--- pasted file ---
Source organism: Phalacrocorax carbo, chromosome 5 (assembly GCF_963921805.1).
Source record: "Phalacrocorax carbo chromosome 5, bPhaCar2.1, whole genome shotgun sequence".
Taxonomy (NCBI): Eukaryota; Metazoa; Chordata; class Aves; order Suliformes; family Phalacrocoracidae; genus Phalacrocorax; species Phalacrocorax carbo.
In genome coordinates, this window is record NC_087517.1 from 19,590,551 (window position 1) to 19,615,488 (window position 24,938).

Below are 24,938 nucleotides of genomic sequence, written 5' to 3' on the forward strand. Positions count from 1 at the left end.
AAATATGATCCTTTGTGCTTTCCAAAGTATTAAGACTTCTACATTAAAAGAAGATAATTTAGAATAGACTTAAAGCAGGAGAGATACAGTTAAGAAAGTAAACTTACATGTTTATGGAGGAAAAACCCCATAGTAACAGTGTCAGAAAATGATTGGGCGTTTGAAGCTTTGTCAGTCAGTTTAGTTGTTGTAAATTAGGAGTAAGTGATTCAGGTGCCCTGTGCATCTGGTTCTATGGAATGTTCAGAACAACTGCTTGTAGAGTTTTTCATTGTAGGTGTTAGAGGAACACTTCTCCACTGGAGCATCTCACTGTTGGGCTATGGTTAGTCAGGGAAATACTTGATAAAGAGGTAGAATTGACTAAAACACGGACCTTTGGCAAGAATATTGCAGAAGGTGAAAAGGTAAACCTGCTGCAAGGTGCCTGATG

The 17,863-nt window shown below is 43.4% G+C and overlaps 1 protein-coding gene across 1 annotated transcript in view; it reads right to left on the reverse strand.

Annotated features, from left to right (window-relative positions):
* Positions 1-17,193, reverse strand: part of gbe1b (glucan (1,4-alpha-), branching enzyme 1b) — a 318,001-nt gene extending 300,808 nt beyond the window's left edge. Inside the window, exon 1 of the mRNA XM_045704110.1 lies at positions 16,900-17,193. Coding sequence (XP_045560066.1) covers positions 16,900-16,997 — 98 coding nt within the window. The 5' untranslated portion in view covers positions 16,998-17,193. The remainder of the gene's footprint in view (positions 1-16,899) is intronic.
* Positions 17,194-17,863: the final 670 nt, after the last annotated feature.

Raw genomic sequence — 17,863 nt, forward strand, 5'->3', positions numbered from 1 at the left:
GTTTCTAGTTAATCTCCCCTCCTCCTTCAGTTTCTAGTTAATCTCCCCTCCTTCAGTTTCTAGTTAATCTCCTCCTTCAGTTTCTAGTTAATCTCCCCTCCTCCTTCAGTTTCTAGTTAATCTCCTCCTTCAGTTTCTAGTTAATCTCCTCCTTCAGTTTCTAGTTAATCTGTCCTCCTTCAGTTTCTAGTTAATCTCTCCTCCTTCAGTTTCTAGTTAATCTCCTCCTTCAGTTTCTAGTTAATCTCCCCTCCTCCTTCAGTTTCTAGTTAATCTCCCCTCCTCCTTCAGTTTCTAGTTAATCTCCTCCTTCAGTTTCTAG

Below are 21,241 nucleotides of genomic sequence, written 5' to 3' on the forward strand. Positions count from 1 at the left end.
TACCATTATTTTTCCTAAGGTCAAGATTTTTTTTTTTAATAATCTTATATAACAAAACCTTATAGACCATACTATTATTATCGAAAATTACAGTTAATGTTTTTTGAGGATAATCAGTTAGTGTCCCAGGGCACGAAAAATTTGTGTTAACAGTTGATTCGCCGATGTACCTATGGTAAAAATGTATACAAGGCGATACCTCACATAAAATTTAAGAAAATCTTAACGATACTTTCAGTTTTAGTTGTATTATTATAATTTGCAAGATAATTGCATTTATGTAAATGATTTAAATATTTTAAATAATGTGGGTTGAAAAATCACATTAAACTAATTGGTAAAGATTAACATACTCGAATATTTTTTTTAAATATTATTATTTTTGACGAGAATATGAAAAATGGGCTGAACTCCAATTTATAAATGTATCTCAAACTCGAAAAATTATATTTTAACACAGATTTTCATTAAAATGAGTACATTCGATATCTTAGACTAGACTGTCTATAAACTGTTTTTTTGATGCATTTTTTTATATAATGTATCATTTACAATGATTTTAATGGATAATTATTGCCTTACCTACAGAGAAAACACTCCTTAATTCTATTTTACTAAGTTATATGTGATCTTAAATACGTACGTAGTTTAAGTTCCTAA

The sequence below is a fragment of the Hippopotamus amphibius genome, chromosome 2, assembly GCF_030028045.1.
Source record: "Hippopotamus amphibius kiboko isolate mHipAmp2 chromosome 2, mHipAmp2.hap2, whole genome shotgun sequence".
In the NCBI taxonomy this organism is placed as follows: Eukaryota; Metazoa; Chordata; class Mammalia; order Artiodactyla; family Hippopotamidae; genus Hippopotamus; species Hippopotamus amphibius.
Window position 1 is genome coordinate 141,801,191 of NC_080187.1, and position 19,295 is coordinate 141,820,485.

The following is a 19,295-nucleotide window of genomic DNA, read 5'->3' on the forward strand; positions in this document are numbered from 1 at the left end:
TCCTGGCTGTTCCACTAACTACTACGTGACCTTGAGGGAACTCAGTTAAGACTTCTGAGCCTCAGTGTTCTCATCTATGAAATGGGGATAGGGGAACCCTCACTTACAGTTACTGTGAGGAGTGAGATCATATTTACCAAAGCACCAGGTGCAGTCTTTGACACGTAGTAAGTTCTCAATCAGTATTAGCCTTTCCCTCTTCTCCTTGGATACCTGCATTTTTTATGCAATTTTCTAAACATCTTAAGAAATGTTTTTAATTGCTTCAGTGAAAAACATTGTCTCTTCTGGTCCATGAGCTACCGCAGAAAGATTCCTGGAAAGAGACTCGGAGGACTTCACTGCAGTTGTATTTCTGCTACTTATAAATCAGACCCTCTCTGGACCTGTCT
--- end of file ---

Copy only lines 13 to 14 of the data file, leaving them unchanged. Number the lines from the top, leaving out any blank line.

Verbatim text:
Below are 21,241 nucleotides of genomic sequence, written 5' to 3' on the forward strand. Positions count from 1 at the left end.
TACCATTATTTTTCCTAAGGTCAAGATTTTTTTTTTTAATAATCTTATATAACAAAACCTTATAGACCATACTATTATTATCGAAAATTACAGTTAATGTTTTTTGAGGATAATCAGTTAGTGTCCCAGGGCACGAAAAATTTGTGTTAACAGTTGATTCGCCGATGTACCTATGGTAAAAATGTATACAAGGCGATACCTCACATAAAATTTAAGAAAATCTTAACGATACTTTCAGTTTTAGTTGTATTATTATAATTTGCAAGATAATTGCATTTATGTAAATGATTTAAATATTTTAAATAATGTGGGTTGAAAAATCACATTAAACTAATTGGTAAAGATTAACATACTCGAATATTTTTTTTAAATATTATTATTTTTGACGAGAATATGAAAAATGGGCTGAACTCCAATTTATAAATGTATCTCAAACTCGAAAAATTATATTTTAACACAGATTTTCATTAAAATGAGTACATTCGATATCTTAGACTAGACTGTCTATAAACTGTTTTTTTGATGCATTTTTTTATATAATGTATCATTTACAATGATTTTAATGGATAATTATTGCCTTACCTACAGAGAAAACACTCCTTAATTCTATTTTACTAAGTTATATGTGATCTTAAATACGTACGTAGTTTAAGTTCCTAA